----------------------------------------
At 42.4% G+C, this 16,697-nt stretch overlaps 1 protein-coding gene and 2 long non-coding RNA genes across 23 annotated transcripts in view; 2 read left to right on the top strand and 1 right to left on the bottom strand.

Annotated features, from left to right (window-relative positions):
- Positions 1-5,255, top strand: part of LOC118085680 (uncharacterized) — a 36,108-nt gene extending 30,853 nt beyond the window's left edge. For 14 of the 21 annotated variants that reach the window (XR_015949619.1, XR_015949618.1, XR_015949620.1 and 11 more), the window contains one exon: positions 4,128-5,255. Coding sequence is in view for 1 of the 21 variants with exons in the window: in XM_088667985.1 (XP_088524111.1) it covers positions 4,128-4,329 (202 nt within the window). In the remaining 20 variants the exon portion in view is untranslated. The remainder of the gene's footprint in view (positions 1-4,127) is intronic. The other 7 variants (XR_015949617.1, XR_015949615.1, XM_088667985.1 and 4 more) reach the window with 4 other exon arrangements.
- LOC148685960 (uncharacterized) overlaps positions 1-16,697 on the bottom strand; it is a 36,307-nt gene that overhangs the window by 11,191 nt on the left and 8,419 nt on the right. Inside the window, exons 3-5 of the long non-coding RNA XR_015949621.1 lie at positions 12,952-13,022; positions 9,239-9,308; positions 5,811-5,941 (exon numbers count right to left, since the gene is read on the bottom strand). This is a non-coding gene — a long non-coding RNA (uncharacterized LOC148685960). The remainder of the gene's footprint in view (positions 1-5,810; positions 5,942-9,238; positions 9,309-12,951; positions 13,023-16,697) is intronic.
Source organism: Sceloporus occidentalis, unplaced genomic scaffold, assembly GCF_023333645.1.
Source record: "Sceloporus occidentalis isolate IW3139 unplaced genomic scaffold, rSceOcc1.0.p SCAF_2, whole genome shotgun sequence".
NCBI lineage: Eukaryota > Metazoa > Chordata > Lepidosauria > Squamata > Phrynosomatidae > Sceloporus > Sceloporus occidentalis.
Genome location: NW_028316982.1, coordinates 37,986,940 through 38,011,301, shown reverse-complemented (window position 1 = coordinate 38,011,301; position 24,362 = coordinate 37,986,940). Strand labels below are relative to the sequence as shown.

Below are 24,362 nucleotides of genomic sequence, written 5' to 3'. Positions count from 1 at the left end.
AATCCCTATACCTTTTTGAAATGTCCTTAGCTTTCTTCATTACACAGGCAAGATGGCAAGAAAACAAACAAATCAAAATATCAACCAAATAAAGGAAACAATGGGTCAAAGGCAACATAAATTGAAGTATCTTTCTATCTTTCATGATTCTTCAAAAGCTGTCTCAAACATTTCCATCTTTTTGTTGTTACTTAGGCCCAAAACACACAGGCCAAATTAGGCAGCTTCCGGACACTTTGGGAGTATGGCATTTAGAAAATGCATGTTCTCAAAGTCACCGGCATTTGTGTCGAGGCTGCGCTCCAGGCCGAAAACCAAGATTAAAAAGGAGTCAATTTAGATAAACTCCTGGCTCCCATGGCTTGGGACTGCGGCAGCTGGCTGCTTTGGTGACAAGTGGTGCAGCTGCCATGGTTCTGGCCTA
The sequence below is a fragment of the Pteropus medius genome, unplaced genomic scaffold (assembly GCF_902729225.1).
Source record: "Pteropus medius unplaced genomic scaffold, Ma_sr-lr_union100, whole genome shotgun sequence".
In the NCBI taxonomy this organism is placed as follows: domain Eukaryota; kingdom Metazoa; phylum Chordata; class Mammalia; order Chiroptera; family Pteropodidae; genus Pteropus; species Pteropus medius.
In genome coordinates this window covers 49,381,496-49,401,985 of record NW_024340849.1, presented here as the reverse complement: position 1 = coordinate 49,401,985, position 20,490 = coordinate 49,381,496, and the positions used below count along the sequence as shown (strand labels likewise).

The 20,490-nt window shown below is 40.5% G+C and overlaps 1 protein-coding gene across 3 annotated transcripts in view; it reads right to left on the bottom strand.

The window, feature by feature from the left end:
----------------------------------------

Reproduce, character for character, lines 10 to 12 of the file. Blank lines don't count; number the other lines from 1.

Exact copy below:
AATCCCTATACCTTTTTGAAATGTCCTTAGCTTTCTTCATTACACAGGCAAGATGGCAAGAAAACAAACAAATCAAAATATCAACCAAATAAAGGAAACAATGGGTCAAAGGCAACATAAATTGAAGTATCTTTCTATCTTTCATGATTCTTCAAAAGCTGTCTCAAACATTTCCATCTTTTTGTTGTTACTTAGGCCCAAAACACACAGGCCAAATTAGGCAGCTTCCGGACACTTTGGGAGTATGGCATTTAGAAAATGCATGTTCTCAAAGTCACCGGCATTTGTGTCGAGGCTGCGCTCCAGGCCGAAAACCAAGATTAAAAAGGAGTCAATTTAGATAAACTCCTGGCTCCCATGGCTTGGGACTGCGGCAGCTGGCTGCTTTGGTGACAAGTGGTGCAGCTGCCATGGTTCTGGCCTA
The sequence below is a fragment of the Pteropus medius genome, unplaced genomic scaffold (assembly GCF_902729225.1).
Source record: "Pteropus medius unplaced genomic scaffold, Ma_sr-lr_union100, whole genome shotgun sequence".